In his introductory essay to his friend and mentor Garry Winogrand’s Public Relations, Papageorge admits his youthful feel for life and art was governed by “Keats’ phrase ‘a vale of soul-making.’” He then tells us the way Winogrand, “the most unpoetical of men,” parted that Romantic veil with his rangy, energetic intelligence. His relationship with Winogrand defined for Papageorge a new poetics of photographic possibility. “The best poems are those with the right words in the right order; so are the best photographs those with the right objects in the right position,” he writes. In his seminal “Walker Evans and Robert Frank: An Essay on Influence,” Papageorge maintains that the “stylistic exaggerations which occur in his [Frank’s] pictures serve only to retain that sense of resident wildness we recognize in great lyric poetry.”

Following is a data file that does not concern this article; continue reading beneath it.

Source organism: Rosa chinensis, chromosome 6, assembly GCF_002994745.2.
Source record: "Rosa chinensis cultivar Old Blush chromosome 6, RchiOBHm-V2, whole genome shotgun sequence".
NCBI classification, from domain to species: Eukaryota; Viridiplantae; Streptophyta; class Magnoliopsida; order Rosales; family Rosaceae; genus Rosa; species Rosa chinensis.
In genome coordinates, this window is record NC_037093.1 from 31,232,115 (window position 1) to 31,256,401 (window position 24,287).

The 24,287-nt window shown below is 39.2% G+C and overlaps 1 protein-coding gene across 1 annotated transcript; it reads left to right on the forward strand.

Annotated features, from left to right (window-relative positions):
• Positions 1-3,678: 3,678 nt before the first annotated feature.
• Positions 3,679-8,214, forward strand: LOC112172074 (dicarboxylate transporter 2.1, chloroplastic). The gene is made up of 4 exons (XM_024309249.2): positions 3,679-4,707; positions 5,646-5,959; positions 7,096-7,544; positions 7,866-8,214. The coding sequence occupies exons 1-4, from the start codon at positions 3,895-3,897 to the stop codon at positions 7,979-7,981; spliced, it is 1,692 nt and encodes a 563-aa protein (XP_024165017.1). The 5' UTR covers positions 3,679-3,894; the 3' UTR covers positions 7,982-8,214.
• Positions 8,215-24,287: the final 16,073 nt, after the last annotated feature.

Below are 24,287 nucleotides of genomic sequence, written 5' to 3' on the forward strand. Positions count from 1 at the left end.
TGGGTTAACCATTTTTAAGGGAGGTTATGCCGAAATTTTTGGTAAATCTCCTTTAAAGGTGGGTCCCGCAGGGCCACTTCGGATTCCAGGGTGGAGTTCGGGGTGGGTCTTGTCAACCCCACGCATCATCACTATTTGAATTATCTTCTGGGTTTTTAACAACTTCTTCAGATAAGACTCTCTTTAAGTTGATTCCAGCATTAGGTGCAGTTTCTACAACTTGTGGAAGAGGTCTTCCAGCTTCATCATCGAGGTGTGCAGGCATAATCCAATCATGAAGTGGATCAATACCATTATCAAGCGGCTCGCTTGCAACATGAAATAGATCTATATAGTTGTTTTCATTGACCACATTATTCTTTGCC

Papageorge is clearing conceptual room for the dissonant, intuitive impulses of the hand camera practitioners who found their predecessor Cartier-Bresson’s staked-out, prettily designed visual analogies constrictively careful. The line from Bresson to Papageorge is an asymptote of increasing dissonance. On some level, modernity has meant learning to love dissonance. From the moment archaic sculptors figured to animate a block of alabaster by carving a smile in it, until Manet wiped that smile off the bartender at the Folies Bergere’s face, art was here to please, glorify, control, and perfect. Modernity is a Dantean inversion of that progress, a rolling adaptation of our ability to hear and accept imperfection, awkwardness, ugliness and pain.